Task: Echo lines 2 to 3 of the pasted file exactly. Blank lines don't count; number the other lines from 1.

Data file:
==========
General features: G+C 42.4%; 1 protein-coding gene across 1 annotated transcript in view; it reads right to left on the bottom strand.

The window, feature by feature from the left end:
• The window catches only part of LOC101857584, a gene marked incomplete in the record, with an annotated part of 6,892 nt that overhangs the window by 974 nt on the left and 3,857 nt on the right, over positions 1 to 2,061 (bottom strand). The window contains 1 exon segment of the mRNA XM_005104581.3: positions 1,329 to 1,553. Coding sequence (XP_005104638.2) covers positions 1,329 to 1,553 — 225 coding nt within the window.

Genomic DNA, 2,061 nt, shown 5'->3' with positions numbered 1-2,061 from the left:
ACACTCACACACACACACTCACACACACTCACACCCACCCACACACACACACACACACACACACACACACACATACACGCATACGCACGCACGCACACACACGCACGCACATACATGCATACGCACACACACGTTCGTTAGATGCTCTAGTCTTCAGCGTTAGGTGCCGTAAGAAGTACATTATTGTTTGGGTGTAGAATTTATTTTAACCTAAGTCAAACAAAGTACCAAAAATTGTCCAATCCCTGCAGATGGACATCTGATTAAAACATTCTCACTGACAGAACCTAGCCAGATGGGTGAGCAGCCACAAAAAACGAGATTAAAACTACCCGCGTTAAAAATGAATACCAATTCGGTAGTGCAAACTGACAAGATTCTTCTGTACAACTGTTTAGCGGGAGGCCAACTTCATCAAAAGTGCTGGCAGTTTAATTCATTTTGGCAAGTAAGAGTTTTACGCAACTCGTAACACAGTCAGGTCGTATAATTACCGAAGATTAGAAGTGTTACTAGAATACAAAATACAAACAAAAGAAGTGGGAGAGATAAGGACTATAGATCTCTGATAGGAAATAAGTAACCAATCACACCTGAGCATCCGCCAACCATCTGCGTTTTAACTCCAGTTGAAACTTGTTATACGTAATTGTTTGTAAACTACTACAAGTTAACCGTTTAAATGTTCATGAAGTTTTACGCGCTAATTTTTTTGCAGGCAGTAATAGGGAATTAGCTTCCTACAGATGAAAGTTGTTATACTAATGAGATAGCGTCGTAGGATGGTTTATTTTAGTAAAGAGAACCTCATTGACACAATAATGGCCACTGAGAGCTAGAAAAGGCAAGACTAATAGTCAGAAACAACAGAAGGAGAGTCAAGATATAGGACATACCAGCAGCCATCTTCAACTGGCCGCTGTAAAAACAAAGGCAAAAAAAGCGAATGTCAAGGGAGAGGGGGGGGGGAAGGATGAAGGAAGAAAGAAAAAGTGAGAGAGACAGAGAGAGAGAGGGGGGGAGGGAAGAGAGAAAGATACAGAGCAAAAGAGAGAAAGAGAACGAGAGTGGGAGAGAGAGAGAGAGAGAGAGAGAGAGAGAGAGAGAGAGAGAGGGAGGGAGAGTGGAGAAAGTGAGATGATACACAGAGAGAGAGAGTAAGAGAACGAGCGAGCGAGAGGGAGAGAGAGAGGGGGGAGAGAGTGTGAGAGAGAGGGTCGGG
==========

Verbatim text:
The window, feature by feature from the left end:
• The window catches only part of LOC101857584, a gene marked incomplete in the record, with an annotated part of 6,892 nt that overhangs the window by 974 nt on the left and 3,857 nt on the right, over positions 1 to 2,061 (bottom strand). The window contains 1 exon segment of the mRNA XM_005104581.3: positions 1,329 to 1,553. Coding sequence (XP_005104638.2) covers positions 1,329 to 1,553 — 225 coding nt within the window.